Guest Editorial: Journalism may bring belated justice to Epstein

(Uma Sanghvi/Palm Beach Post via AP) Jeffrey Epstein, center, appears in court in West Palm Beach, Florida, on July 30, 2008. Over the last decade he sought to portray himself as a generous benefactor to children, giving to organizations including a youth orchestra, a baseball league and a private girls school. But Epstein's guilty plea for soliciting a minor for prostitution has not made that easy.

The following editorial originated with a sister newspaper, The Mankato (Minnesota) Free Press.

Last November, the Miami Herald published an explosive expose detailing how a man of wealth and connections won a secret plea bargain that buried a federal sex-trafficking case.

Today, in large part because of the work of the Herald, Jeffrey Epstein — friend of two presidents and a British royal — sits in prison facing a fresh federal indictment in a different jurisdiction, and speculation begins afresh about what other prominent figures might be involved in the financier’s sex ring.

Epstein’s 2008 plea bargain was, according to the Herald, essentially dictated by his defense attorneys and accepted by the then-U.S. attorney for southern Florida, Alexander Acosta. It gave Epstein — who was facing a life sentence for trafficking girls as young as 14 — a wrist-slap 13 months in county jail, with a generous work release that meant he spent little time behind bars. It also granted immunity to others involved in the scheme.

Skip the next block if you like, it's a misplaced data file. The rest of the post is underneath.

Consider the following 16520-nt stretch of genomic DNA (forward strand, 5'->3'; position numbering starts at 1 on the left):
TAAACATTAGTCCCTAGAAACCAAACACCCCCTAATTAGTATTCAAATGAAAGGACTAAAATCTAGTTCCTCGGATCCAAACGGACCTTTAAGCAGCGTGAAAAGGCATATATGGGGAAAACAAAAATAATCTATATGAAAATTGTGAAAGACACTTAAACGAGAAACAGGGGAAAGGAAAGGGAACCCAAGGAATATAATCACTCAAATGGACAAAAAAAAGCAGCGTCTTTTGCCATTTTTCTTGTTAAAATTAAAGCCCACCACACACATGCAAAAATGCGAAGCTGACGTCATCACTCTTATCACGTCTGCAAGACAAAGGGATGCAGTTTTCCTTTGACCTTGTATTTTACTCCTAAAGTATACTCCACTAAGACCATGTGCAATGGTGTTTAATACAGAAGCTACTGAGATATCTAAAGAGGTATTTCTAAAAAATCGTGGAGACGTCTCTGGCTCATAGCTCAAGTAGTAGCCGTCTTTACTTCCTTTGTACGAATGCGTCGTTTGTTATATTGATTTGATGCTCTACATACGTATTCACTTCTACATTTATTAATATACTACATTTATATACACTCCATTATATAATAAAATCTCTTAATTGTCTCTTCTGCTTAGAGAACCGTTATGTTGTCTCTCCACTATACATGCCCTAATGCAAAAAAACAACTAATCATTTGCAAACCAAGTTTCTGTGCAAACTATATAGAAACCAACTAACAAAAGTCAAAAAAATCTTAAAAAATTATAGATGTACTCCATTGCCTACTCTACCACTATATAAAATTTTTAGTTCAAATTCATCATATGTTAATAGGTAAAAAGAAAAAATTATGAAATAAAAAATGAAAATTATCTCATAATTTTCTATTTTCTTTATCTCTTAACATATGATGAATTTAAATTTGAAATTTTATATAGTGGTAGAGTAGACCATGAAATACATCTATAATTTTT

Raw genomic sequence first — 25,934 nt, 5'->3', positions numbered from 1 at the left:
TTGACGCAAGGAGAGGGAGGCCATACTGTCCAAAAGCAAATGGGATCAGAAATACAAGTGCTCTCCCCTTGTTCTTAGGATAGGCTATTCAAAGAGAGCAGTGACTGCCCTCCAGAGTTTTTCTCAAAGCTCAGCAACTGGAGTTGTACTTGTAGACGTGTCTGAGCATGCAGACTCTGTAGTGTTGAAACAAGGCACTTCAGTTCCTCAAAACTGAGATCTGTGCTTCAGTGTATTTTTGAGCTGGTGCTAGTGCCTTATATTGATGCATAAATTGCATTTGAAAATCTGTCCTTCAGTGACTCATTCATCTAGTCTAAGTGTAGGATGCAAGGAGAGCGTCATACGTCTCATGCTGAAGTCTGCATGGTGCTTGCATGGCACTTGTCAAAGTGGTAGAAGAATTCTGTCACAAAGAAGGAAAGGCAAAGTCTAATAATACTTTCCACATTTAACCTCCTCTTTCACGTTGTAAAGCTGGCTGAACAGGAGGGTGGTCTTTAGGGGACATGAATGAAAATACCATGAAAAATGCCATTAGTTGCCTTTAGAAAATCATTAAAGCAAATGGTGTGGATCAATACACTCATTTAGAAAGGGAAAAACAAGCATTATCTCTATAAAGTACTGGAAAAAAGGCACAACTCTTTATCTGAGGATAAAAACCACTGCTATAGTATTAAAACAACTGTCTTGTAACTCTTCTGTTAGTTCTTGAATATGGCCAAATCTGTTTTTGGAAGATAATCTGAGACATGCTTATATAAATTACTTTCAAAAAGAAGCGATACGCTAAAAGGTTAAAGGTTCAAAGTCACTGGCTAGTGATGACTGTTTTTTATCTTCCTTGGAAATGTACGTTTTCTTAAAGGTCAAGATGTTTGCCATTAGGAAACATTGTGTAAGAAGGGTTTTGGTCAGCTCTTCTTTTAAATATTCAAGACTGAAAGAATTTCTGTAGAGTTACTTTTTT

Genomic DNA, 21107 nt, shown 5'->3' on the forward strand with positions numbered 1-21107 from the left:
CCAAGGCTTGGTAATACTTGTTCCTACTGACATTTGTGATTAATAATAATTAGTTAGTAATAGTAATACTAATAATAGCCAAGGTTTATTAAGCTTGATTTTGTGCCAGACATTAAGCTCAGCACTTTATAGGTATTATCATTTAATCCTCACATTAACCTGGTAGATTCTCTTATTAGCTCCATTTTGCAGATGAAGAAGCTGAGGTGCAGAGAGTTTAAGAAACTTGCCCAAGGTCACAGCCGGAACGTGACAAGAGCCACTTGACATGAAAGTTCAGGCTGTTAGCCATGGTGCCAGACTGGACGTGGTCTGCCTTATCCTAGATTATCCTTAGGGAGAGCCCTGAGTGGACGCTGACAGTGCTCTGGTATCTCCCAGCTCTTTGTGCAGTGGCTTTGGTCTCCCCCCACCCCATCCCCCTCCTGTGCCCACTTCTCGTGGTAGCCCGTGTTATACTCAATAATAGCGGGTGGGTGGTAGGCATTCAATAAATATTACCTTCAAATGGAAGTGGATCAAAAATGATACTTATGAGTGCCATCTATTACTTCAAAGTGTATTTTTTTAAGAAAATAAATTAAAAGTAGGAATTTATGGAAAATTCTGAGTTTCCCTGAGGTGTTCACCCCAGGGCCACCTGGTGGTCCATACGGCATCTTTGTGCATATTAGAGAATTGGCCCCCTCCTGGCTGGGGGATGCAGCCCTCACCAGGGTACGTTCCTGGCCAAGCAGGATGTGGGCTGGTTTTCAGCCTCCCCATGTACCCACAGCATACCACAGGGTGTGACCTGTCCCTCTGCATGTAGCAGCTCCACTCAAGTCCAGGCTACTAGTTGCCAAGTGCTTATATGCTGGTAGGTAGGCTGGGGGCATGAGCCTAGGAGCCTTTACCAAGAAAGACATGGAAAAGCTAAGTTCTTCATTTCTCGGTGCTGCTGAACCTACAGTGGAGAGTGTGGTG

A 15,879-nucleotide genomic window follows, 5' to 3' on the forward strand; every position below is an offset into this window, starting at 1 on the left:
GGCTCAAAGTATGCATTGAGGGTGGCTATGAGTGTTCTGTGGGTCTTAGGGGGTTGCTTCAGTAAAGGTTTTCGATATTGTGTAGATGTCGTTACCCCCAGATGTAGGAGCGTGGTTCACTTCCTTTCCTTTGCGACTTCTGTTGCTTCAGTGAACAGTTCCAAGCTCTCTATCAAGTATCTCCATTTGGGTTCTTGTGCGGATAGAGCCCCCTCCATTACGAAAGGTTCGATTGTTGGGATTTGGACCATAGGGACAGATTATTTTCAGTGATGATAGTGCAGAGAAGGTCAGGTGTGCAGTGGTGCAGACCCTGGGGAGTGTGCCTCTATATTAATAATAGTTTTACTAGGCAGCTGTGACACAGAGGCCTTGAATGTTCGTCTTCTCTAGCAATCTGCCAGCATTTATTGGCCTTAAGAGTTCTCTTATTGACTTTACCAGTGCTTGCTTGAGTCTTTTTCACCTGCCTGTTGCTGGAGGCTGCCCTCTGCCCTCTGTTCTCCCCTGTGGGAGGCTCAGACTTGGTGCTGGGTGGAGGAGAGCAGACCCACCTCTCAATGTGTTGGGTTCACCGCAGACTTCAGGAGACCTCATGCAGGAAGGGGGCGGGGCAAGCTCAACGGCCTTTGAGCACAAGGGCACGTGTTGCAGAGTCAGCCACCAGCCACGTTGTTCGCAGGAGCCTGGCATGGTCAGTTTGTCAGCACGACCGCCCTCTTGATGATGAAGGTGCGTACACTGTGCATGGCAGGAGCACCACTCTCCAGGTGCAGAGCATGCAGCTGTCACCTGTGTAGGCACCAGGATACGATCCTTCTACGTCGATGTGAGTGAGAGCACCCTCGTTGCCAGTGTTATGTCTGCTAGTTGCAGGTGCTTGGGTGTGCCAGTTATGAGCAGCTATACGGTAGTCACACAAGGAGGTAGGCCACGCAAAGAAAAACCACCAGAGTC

It was also sealed and kept secret until he was out of jail and back into his jet-setting life. The victims were never notified of the agreement, a violation of the Crime Victims’ Rights Act.

Acosta is now secretary of labor for President Trump, himself a longtime acquaintance of Epstein, though Acosta announced his resignation Friday in light of the revelations.

In the past few weeks, the Department of Justice has declared in court documents that yes, the plea bargain was illegally kept secret from the victims of Epstein’s crimes, but that the government remains bound by it. This might be a worthwhile argument for a defense attorney to make, but it should be a professional embarrassment for a prosecutor. An illegal contract is no contract.

Congress has shown little interest in probing the machinations that let Epstein off the hook. The White House, until recently, stood by Acosta.

The Justice Department has given little indication that the career prosecutors Acosta says handled the case face any professional repercussions. The authorities, in short, were quite willing to let this case die.

No more. It is to be hoped that this time, Epstein’s connections and resources won’t be enough to conceal his crimes or shield his compadres. If justice is this time done, it will be because a newspaper kept digging.